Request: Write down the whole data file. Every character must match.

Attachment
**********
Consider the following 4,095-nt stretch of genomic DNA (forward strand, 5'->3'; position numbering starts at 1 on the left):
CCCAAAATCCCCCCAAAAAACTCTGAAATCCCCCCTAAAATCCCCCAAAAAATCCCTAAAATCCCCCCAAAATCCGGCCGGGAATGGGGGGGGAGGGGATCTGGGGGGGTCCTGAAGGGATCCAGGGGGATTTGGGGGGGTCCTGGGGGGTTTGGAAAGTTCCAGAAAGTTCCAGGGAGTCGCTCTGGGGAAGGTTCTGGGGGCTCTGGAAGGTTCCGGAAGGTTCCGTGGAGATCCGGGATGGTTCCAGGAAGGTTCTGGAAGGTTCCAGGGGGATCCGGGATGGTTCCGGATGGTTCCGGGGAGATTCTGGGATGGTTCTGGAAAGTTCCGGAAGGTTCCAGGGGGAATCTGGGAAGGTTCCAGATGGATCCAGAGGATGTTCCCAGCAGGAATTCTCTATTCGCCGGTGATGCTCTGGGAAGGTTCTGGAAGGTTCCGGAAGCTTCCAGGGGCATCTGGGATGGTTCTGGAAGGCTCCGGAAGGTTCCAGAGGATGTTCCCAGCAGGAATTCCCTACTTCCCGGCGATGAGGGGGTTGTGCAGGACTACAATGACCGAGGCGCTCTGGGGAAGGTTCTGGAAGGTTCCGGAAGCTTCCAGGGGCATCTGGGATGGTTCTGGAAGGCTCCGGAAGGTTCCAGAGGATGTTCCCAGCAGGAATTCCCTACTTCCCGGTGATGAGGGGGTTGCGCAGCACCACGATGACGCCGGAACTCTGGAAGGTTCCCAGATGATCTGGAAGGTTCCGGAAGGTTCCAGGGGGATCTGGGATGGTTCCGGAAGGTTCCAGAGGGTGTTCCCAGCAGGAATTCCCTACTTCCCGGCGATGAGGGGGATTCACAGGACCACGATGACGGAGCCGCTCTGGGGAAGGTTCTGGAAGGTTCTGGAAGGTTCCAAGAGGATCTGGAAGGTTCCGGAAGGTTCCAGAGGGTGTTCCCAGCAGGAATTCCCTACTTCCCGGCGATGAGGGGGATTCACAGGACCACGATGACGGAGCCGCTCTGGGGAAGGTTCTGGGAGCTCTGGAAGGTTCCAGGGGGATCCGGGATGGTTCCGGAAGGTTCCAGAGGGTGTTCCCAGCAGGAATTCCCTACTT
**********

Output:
Consider the following 4,095-nt stretch of genomic DNA (forward strand, 5'->3'; position numbering starts at 1 on the left):
CCCAAAATCCCCCCAAAAAACTCTGAAATCCCCCCTAAAATCCCCCAAAAAATCCCTAAAATCCCCCCAAAATCCGGCCGGGAATGGGGGGGGAGGGGATCTGGGGGGGTCCTGAAGGGATCCAGGGGGATTTGGGGGGGTCCTGGGGGGTTTGGAAAGTTCCAGAAAGTTCCAGGGAGTCGCTCTGGGGAAGGTTCTGGGGGCTCTGGAAGGTTCCGGAAGGTTCCGTGGAGATCCGGGATGGTTCCAGGAAGGTTCTGGAAGGTTCCAGGGGGATCCGGGATGGTTCCGGATGGTTCCGGGGAGATTCTGGGATGGTTCTGGAAAGTTCCGGAAGGTTCCAGGGGGAATCTGGGAAGGTTCCAGATGGATCCAGAGGATGTTCCCAGCAGGAATTCTCTATTCGCCGGTGATGCTCTGGGAAGGTTCTGGAAGGTTCCGGAAGCTTCCAGGGGCATCTGGGATGGTTCTGGAAGGCTCCGGAAGGTTCCAGAGGATGTTCCCAGCAGGAATTCCCTACTTCCCGGCGATGAGGGGGTTGTGCAGGACTACAATGACCGAGGCGCTCTGGGGAAGGTTCTGGAAGGTTCCGGAAGCTTCCAGGGGCATCTGGGATGGTTCTGGAAGGCTCCGGAAGGTTCCAGAGGATGTTCCCAGCAGGAATTCCCTACTTCCCGGTGATGAGGGGGTTGCGCAGCACCACGATGACGCCGGAACTCTGGAAGGTTCCCAGATGATCTGGAAGGTTCCGGAAGGTTCCAGGGGGATCTGGGATGGTTCCGGAAGGTTCCAGAGGGTGTTCCCAGCAGGAATTCCCTACTTCCCGGCGATGAGGGGGATTCACAGGACCACGATGACGGAGCCGCTCTGGGGAAGGTTCTGGAAGGTTCTGGAAGGTTCCAAGAGGATCTGGAAGGTTCCGGAAGGTTCCAGAGGGTGTTCCCAGCAGGAATTCCCTACTTCCCGGCGATGAGGGGGATTCACAGGACCACGATGACGGAGCCGCTCTGGGGAAGGTTCTGGGAGCTCTGGAAGGTTCCAGGGGGATCCGGGATGGTTCCGGAAGGTTCCAGAGGGTGTTCCCAGCAGGAATTCCCTACTT